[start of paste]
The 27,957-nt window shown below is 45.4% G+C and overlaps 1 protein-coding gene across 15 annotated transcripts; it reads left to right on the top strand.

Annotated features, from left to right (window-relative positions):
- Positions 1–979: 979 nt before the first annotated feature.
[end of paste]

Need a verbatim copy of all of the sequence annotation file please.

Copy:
The 27,957-nt window shown below is 45.4% G+C and overlaps 1 protein-coding gene across 15 annotated transcripts; it reads left to right on the top strand.

Annotated features, from left to right (window-relative positions):
- Positions 1–979: 979 nt before the first annotated feature.